Maggie could live 40 more years. Surely she deserves a better future than 40 years on a treadmill in a cement barn in Alaska.

Penelope Wells
Exec. Dir., Friends of Maggie
Anchorage, Jan. 10, 2005

13 January 2005

Our Fellow Animals

Side A of this site contains pleasant images. Side B contains disturbing images.

12 January 2005

Friedrich Nietzsche (1844-1900) on the Philosopher's Product

I believe that the vegetarians, with their prescription to eat less and more simply, are of more use than all the new moral systems taken together: a little exaggeration here is of no importance. There is no doubt that the future educators of mankind will also prescribe a stricter diet. One hopes to make modern men healthy by means of air, sun, habitation, travel, etc.—including medical stimuli and toxins. But nothing which would be difficult for man seems to be ordered any longer. The maxim seems to be: be healthy and ill in an agreeable and comfortable manner. Yet it is just this incessant lack of moderation in small matters, this lack of self-discipline, which finally becomes evident as universal haste and impotentia.

[S]o long as philosophers fail to muster the courage to seek a totally transformed regimen and to exhibit it by their own example, then they are of no consequence.

The philosopher's product is his life (which occupies the most important position, before his works). His life is his work of art, and every work of art is first turned toward the artist and then toward other men.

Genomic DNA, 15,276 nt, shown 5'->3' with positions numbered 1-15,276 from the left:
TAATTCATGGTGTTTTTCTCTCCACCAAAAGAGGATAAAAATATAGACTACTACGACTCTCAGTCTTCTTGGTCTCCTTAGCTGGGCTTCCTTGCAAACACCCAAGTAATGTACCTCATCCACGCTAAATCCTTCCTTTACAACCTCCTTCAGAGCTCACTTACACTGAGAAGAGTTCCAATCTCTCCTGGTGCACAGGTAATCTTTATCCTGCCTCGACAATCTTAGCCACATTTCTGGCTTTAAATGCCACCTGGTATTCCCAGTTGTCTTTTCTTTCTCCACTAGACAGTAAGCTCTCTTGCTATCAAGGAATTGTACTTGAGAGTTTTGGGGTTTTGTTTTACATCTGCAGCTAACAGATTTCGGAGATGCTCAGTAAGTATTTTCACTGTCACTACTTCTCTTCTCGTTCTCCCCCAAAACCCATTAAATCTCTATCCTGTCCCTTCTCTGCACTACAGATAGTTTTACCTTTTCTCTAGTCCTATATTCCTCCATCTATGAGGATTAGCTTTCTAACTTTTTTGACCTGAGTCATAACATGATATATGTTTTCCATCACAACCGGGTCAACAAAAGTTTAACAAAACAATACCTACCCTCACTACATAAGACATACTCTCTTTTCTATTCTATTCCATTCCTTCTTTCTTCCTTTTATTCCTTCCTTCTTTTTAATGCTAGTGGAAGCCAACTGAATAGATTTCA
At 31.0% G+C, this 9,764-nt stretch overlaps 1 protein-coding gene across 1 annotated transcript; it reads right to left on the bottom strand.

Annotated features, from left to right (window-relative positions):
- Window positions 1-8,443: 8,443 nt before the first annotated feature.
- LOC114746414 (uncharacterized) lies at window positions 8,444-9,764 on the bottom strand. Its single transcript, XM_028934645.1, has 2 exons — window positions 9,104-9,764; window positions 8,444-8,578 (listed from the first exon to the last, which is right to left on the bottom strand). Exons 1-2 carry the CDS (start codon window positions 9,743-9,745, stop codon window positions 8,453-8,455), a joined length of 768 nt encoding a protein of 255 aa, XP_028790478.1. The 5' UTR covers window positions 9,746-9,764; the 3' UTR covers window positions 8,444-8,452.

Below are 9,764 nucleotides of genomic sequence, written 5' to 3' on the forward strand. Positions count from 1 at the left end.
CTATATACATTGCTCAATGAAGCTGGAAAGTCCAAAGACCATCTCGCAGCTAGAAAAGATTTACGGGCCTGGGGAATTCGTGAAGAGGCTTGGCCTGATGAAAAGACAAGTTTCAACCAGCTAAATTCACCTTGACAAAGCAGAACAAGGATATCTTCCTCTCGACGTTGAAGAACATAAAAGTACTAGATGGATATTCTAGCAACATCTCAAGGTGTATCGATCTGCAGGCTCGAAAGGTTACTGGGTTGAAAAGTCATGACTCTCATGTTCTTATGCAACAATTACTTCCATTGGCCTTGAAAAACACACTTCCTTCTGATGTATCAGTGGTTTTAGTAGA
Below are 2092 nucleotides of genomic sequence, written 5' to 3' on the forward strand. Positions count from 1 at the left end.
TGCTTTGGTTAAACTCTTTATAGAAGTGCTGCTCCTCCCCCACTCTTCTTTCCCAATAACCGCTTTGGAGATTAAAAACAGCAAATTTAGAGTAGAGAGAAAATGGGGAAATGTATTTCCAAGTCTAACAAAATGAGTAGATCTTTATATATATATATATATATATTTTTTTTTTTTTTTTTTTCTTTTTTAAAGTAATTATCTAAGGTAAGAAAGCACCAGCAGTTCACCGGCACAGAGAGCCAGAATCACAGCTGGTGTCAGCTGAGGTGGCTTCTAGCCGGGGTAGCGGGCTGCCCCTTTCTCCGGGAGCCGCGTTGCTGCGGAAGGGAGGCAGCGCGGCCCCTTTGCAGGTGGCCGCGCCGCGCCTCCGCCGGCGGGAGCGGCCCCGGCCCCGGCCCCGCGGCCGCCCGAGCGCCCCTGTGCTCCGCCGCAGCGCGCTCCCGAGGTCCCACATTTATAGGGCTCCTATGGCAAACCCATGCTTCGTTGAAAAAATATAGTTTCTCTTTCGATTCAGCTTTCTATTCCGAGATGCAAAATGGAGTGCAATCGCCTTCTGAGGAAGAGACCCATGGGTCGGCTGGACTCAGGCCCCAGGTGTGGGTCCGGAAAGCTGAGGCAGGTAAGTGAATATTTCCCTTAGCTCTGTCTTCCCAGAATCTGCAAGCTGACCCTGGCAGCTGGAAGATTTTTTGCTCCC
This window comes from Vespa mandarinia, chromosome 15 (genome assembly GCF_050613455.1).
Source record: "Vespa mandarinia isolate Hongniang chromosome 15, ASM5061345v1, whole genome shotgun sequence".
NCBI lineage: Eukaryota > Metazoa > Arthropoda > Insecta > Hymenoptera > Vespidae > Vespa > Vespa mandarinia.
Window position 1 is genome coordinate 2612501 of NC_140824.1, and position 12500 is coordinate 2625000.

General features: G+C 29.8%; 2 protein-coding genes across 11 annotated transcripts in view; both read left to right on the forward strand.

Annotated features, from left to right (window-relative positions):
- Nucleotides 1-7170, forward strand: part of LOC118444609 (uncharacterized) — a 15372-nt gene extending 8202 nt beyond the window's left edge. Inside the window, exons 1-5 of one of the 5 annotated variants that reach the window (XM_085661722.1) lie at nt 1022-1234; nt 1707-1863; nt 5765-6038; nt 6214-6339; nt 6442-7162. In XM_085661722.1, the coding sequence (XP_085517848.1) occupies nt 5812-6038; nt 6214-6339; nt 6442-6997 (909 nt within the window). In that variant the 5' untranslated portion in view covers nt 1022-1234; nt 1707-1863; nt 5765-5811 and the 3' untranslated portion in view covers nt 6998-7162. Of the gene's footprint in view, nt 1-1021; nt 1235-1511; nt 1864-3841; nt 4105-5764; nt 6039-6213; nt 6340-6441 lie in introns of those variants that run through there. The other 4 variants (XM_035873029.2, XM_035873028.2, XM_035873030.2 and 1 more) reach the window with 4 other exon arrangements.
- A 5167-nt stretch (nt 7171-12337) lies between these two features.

(Friedrich Nietzsche, "Philosophy in Hard Times," chap. 5 in Philosophy and Truth: Selections from Nietzsche's Notebooks of the Early 1870's, ed. and trans. Daniel Breazeale [Atlantic Highlands, NJ: Humanities Press International, 1990 (1979)], 99-123, at 106, 107, and 109 [notes written in 1873] [italics in original; footnotes omitted])


One of my readers, Peg Kaplan, asked what “demi-vegetarian” means. Good question, Peg! I’ll be happy to explain. I got the term from R. M. Hare, who used it in the title of an essay: “Why I Am Only a Demi-Vegetarian,” chap. 15 in his Essays on Bioethics (Oxford: Clarendon Press, 1993), 219-35. According to Hare (who says he did not invent the term), a demi-vegetarian is “someone who, while not being a full vegetarian, let alone vegan, eats little meat, and is careful what kinds of meat he (or she) eats” (pages 224-5). Hare wrote that he and his wife ate little or no meat at home (except when hosting guests whom they knew—or guessed—would not like a vegetarian meal) and occasionally ate meat in restaurants when there was “no obvious alternative” (page 225).

The prefix “demi” means half, or, in this context, imperfect. So a demi-vegetarian is someone who is imperfectly vegetarian. We might say “almost vegetarian.” As in the case of vegetarianism proper, the regimen can be for dietary or moral reasons, or both.